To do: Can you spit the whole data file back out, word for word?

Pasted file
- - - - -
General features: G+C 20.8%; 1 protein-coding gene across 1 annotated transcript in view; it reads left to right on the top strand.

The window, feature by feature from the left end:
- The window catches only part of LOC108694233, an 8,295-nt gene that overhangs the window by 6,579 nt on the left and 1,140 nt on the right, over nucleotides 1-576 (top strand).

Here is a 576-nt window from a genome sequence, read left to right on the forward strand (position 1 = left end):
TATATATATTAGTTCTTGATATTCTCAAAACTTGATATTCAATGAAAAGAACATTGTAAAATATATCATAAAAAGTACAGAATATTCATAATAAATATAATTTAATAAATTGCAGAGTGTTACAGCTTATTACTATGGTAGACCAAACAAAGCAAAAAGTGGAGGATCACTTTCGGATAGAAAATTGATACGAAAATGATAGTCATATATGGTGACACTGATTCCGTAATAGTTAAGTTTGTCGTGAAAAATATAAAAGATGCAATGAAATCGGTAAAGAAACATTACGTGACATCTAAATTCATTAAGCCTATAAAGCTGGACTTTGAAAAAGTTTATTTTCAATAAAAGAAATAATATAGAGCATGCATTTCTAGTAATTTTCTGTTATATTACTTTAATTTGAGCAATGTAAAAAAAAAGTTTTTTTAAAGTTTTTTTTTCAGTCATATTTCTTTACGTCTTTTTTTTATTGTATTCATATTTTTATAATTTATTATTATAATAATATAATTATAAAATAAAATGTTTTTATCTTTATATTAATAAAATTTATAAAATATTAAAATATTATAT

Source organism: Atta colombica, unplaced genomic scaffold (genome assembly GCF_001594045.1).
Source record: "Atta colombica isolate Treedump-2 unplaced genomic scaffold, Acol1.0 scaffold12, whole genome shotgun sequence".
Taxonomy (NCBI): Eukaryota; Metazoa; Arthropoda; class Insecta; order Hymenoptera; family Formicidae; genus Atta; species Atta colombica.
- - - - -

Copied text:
General features: G+C 20.8%; 1 protein-coding gene across 1 annotated transcript in view; it reads left to right on the top strand.

The window, feature by feature from the left end:
- The window catches only part of LOC108694233, an 8,295-nt gene that overhangs the window by 6,579 nt on the left and 1,140 nt on the right, over nucleotides 1-576 (top strand).

Here is a 576-nt window from a genome sequence, read left to right on the forward strand (position 1 = left end):
TATATATATTAGTTCTTGATATTCTCAAAACTTGATATTCAATGAAAAGAACATTGTAAAATATATCATAAAAAGTACAGAATATTCATAATAAATATAATTTAATAAATTGCAGAGTGTTACAGCTTATTACTATGGTAGACCAAACAAAGCAAAAAGTGGAGGATCACTTTCGGATAGAAAATTGATACGAAAATGATAGTCATATATGGTGACACTGATTCCGTAATAGTTAAGTTTGTCGTGAAAAATATAAAAGATGCAATGAAATCGGTAAAGAAACATTACGTGACATCTAAATTCATTAAGCCTATAAAGCTGGACTTTGAAAAAGTTTATTTTCAATAAAAGAAATAATATAGAGCATGCATTTCTAGTAATTTTCTGTTATATTACTTTAATTTGAGCAATGTAAAAAAAAAGTTTTTTTAAAGTTTTTTTTTCAGTCATATTTCTTTACGTCTTTTTTTTATTGTATTCATATTTTTATAATTTATTATTATAATAATATAATTATAAAATAAAATGTTTTTATCTTTATATTAATAAAATTTATAAAATATTAAAATATTATAT

Source organism: Atta colombica, unplaced genomic scaffold (genome assembly GCF_001594045.1).
Source record: "Atta colombica isolate Treedump-2 unplaced genomic scaffold, Acol1.0 scaffold12, whole genome shotgun sequence".
Taxonomy (NCBI): Eukaryota; Metazoa; Arthropoda; class Insecta; order Hymenoptera; family Formicidae; genus Atta; species Atta colombica.